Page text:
Dr Shuzo Sakata


Strathclyde Institute of Pharmacy and Biomedical Sciences


Personal statement

The goal of our research team is to understand (1) how brain state is organized at the level of neural circuits, (2) how brain state affects brain functions, (3) how brain state is regulated, and (4) whether and how manipulation of brain state can modify disease pathology.

Out strategies are (1) to study normal information processing, (2) to study abnormal information processing, and (3) to develop tools to modulate brain functions. Our main techniques are in vivo ensemble recording, Ca2+ imaging, optogenetics, and behavioural approaches. 


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Site‐specific inhibition of the thalamic reticular nucleus induces distinct modulations in sleep architecture
Visocky Vladimir, Morris Brian J, Dunlop John, Brandon Nick, Sakata Shuzo, Pratt Judith A
European Journal of Neuroscience Vol 59, pp. 554-569 (2024)
SaLSa : a combinatory approach of semi-automatic labeling and long short-term memory to classify behavioral syllables
Sakata Shuzo
eNeuro Vol 10, pp. 1-10 (2023)
Fiber photometry-based investigation of brain function and dysfunction
Byron Nicole, Sakata Shuzo
Neurophotonics Vol 11 (2023)
Pontine waves accompanied by short hippocampal sharp wave-ripples during non-rapid eye movement sleep : P-waves during NREM and REM sleep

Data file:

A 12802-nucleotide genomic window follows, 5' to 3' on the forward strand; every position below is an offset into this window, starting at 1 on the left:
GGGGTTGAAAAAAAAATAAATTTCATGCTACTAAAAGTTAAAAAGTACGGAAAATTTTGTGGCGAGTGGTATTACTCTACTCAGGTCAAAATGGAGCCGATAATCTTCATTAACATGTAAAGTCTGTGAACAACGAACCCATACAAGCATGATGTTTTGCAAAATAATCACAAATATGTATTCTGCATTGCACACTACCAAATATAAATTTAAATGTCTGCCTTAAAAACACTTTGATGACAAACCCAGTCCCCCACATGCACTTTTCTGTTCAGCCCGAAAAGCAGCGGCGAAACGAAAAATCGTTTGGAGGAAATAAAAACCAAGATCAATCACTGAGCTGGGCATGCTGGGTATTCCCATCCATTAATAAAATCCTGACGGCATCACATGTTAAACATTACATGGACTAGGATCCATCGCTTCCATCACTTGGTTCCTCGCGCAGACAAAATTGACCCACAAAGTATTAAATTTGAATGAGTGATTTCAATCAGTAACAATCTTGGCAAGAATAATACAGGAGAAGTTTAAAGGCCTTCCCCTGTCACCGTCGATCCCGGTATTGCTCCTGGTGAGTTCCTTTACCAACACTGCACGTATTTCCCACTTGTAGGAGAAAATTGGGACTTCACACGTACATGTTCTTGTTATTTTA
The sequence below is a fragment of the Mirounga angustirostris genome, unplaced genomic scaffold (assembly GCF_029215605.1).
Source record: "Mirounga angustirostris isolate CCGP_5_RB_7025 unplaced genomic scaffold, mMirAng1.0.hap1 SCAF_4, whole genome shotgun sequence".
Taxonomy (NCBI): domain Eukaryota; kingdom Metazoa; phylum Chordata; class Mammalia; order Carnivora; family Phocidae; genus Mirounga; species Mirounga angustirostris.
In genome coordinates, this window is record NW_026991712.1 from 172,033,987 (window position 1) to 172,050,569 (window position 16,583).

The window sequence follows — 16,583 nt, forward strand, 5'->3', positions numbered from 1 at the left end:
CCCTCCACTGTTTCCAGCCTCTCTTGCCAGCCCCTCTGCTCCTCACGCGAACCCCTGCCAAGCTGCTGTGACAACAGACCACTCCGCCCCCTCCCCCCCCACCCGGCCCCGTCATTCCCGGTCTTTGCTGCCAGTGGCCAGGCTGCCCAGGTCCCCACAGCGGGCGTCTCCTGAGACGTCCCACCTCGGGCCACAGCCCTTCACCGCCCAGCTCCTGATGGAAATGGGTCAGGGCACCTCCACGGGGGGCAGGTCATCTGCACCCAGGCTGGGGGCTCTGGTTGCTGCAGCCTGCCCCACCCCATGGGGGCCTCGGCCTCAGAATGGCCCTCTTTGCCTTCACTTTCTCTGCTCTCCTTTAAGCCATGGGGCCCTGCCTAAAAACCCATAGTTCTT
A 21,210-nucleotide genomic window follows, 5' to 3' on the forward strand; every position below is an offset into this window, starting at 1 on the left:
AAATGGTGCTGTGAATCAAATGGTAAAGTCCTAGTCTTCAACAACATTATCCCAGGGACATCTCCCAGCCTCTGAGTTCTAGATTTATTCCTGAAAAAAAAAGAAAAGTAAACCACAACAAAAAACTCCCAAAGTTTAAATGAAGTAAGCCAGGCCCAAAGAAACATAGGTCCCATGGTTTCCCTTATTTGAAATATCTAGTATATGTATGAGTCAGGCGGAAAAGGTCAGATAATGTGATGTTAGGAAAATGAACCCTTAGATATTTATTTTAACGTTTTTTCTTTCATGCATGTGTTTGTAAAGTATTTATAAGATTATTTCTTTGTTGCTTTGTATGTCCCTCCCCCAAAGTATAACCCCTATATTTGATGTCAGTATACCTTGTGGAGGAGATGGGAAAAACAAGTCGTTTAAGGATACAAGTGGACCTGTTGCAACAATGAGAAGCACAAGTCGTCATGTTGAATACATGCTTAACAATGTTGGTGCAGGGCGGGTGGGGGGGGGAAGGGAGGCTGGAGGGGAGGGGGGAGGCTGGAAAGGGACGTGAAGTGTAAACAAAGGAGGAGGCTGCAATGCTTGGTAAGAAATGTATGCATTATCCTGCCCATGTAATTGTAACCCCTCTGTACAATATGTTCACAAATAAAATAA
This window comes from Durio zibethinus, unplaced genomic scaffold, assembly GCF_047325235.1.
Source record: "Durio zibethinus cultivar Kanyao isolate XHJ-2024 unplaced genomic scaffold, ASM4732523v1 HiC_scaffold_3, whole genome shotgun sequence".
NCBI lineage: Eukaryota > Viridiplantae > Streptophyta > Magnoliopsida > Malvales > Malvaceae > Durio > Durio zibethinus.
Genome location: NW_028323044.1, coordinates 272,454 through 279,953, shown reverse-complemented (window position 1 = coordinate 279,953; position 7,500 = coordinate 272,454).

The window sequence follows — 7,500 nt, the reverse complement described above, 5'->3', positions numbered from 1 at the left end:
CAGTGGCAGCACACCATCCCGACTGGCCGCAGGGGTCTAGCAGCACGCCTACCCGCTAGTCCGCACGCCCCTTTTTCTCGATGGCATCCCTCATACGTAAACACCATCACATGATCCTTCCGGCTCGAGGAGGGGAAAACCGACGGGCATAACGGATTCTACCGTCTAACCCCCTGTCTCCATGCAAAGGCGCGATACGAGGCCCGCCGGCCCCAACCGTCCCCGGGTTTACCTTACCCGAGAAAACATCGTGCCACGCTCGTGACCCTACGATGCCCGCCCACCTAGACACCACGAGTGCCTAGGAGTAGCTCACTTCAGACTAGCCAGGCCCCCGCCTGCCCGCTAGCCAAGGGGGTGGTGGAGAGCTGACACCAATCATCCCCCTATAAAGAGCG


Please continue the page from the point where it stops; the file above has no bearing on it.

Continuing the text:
Tsunematsu Tomomi, Matsumoto Sumire, Merkler Mirna, Sakata Shuzo
SLEEP Vol 46 (2023)
Experimentally unsupervised deconvolution for light-sheet microscopy with propagation-invariant beams
Wijesinghe Philip, Corsetti Stella, Chow Darren J X, Sakata Shuzo, Dunning Kylie R, Dholakia Kishan
Light: Science & Applications Vol 11 (2022)
Use of sedative-hypnotic medications and risk of dementia : a systematic review and meta-analysis
AlDawsari Asma, Bushell Trevor J, Abutheraa Nouf, Sakata Shuzo, Al Hussain Sarah, Kurdi Amanj
British Journal of Clinical Pharmacology Vol 88, pp. 1567-1589 (2022)

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Research Interests

Research Projects
1. State-dependent auditory processing and perception
When we are paying attention to sound, we can vividly perceive it. When sleep, however, our perception is siginificantly diminished. But what is happening in the brain? Because our brain activity ('brain state') continuously changes, it is extremely important to address the following three questions: 1) how is each brain state organized at the level of neural circuit? 2) how do brain states affect sensory processing and perceptual decision? and 3) how are brain states regulated? We are addressing these questions by taking multidisciplinary approaches, with a focus on dynamic interplays between the auditory system and neuromodulatory systems.

2. The circuit mechanism of abnormal hearing